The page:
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We’ve been doing maths workbooks with stickers, and they are very popular. It’s interesting how mathematical interest and ability aren’t the same as workbook-filling-in abilities. Also we are again working on confidence in reading, and elegance in handwriting, and those are both quite hard. Why do my children become competent readers who swear they cannot read and are not readers and will never be able to read? And why is legibility not quite enough for handwriting?

Painting and cooking are far easier. We’ve even graduated to the advanced course: cleaning up the mess we made afterwards.

Summer’s over. And school is starting. Soon the playground and galleries and museums will be quiet and we can go play in them.

Today has been a little odd. We’re looking at school applications (we always consider applying because one day it might be the best thing to do) and using computers. Mathletics, Reading Eggs, DuoLingo and they’re lobbying for MathSeeds as well.

I’ve been using DuoLingo myself. I’m starting as a beginner in French and German and keeping slightly ahead of the children.

The eight year old is still adamant that she can’t read. It’s just that sometimes she knows what a written word is. And another one. And maybe sometimes all the words in a book. And she says them aloud. But she definitely can’t really READ. Nope.


We’re heading into autumn now. Everyone has had their birthdays and we’ve been to the Discworld Convention and read almost all of the Borrowers books and signed up for the new subscription for Aquila and here we go…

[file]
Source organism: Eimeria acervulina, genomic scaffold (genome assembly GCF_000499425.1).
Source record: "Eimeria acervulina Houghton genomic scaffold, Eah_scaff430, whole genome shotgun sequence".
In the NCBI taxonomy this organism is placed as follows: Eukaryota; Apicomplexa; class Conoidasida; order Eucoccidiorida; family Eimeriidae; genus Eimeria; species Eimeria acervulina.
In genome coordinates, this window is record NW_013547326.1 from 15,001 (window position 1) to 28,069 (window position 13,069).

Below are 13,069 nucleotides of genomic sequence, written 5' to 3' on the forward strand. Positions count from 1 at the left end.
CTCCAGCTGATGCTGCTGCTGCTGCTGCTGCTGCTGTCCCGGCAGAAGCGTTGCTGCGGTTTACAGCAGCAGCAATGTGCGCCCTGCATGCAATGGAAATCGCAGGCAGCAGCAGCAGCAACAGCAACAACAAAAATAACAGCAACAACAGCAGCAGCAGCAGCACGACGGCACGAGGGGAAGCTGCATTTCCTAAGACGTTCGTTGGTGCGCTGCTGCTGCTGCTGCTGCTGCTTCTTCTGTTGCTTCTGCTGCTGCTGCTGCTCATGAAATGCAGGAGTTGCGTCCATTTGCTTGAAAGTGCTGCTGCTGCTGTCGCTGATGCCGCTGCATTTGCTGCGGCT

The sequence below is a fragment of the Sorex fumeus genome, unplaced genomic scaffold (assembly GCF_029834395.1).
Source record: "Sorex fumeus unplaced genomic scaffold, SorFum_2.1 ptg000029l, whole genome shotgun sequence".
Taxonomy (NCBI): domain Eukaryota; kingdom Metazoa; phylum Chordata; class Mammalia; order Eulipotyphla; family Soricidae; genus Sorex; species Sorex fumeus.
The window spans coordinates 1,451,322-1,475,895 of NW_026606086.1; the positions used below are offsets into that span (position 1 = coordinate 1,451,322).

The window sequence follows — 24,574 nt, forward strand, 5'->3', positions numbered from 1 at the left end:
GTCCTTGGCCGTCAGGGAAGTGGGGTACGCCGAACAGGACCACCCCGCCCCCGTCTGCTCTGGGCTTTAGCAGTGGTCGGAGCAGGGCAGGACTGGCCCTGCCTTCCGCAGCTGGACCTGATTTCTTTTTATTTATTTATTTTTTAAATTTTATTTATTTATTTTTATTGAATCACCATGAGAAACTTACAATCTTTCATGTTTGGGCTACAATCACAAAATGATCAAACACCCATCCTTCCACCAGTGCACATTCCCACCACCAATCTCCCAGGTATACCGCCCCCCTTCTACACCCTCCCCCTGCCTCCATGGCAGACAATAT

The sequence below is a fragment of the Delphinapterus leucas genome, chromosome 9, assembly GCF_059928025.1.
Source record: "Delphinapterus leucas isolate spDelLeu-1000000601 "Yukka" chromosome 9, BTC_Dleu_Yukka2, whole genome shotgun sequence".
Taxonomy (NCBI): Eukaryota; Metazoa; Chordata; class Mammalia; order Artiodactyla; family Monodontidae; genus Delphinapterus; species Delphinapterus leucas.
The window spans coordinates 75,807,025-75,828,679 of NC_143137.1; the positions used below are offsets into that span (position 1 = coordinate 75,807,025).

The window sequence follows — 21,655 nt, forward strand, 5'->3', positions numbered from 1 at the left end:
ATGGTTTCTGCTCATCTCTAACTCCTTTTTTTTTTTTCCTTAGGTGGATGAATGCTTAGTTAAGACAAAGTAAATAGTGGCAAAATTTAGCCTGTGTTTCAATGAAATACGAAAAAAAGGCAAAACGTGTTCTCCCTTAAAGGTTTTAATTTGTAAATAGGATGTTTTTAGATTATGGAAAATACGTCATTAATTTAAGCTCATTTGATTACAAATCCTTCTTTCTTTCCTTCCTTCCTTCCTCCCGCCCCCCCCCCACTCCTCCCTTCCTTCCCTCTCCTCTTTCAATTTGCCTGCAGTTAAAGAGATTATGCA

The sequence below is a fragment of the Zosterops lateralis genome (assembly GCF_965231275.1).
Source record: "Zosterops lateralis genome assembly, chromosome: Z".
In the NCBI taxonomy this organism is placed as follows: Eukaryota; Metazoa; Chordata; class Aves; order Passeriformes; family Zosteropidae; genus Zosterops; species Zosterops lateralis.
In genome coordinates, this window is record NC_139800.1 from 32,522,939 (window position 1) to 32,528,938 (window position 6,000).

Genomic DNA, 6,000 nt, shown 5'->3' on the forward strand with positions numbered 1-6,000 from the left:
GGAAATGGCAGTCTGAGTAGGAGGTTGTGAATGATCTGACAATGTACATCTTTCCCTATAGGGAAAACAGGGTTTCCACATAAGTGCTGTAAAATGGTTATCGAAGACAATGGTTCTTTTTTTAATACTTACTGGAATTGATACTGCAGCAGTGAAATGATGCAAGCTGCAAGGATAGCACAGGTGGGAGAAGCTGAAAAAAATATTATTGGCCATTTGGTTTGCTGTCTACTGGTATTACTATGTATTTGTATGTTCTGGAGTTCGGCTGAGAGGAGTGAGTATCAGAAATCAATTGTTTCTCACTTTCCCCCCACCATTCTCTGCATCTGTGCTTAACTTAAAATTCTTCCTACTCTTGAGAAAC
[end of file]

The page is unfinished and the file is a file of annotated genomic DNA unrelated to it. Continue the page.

Conkers and leaves and calculating daylight hours for the solar panels and watching the stars and the ISS and harvesting the apples and figuring out insulation and heat transfer and… !


My eldest is away at a summer camp. My middlest is away at her second home, a friend’s house down the road. My youngest is feeding me fuzzy felt.

Education continues as it always has — they haven’t stopped learning yet. The policy of sex education starting as soon as they can understand how to name a body part has paid dividends — all sorts of questions have arised in the normal course of reading normal books or listening to the radio, and they are easy to answer briefly, fully and without embarrassment on the part of parent or child.

I’ve been mainly doing housework for… months now… but I’m taking occasional breaks for gardening (housework with scratches and itches) and painting (not housework on any axis).

I think I need to get my old Focus on the Past Junior Cert textbooks for my eldest soon.

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I think that’s beautiful.


No problem!


I’ve been using the TV more and more lately; it’s part of managing my lack of wellness. Also I’m trying to balance the introduction of the children to not-for-children telly with the general wellbeing of the children, who are more sensitive than many I know to the gross injustices of the world. No they actually are.